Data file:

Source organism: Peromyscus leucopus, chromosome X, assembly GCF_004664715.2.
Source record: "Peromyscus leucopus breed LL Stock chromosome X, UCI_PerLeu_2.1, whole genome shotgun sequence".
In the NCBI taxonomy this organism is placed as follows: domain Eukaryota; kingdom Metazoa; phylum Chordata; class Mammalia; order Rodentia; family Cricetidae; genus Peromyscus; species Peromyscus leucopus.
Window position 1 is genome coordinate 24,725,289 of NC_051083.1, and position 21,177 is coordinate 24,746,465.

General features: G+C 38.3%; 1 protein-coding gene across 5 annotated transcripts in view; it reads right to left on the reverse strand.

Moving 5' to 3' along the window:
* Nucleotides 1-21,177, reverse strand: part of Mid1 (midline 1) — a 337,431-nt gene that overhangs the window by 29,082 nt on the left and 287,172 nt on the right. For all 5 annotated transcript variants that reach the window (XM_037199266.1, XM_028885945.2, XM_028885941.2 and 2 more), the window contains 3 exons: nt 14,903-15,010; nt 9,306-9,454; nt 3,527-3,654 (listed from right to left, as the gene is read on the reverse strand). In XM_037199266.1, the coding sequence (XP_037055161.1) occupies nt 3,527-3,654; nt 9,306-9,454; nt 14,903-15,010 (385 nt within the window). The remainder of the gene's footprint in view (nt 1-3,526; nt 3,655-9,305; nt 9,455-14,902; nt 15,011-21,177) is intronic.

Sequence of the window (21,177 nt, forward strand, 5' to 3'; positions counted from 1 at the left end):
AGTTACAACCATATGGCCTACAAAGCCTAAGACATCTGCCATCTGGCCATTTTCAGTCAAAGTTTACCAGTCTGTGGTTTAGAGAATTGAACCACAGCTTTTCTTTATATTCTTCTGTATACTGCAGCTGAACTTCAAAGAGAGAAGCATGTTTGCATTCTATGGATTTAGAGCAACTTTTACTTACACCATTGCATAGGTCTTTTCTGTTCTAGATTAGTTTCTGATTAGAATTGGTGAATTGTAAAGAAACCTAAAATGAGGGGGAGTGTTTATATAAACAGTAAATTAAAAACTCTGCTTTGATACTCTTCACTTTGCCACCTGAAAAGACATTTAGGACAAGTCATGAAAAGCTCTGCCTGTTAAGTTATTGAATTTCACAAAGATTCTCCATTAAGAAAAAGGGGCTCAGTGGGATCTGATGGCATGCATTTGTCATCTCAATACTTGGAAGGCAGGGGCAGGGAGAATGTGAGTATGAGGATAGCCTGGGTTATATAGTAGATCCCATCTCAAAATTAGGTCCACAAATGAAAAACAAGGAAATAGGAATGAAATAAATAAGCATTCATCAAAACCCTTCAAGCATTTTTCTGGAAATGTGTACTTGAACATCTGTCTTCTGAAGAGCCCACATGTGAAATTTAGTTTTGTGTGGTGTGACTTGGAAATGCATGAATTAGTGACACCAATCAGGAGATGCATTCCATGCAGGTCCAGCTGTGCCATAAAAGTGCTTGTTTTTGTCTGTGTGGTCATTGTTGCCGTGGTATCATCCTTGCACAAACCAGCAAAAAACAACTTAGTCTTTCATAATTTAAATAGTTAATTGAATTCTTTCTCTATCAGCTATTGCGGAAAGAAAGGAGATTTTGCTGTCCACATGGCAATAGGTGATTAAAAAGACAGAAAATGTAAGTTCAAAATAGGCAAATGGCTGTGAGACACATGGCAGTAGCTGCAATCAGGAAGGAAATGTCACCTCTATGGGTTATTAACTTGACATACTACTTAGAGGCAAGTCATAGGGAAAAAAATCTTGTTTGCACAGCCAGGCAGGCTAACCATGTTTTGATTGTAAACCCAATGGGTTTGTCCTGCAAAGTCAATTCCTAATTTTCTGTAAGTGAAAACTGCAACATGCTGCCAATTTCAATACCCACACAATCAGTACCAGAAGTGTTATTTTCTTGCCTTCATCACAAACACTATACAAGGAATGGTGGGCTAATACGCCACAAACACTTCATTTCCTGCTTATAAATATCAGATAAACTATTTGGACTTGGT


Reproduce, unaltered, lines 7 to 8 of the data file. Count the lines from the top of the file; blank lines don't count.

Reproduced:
* Nucleotides 1-21,177, reverse strand: part of Mid1 (midline 1) — a 337,431-nt gene that overhangs the window by 29,082 nt on the left and 287,172 nt on the right. For all 5 annotated transcript variants that reach the window (XM_037199266.1, XM_028885945.2, XM_028885941.2 and 2 more), the window contains 3 exons: nt 14,903-15,010; nt 9,306-9,454; nt 3,527-3,654 (listed from right to left, as the gene is read on the reverse strand). In XM_037199266.1, the coding sequence (XP_037055161.1) occupies nt 3,527-3,654; nt 9,306-9,454; nt 14,903-15,010 (385 nt within the window). The remainder of the gene's footprint in view (nt 1-3,526; nt 3,655-9,305; nt 9,455-14,902; nt 15,011-21,177) is intronic.

Sequence of the window (21,177 nt, forward strand, 5' to 3'; positions counted from 1 at the left end):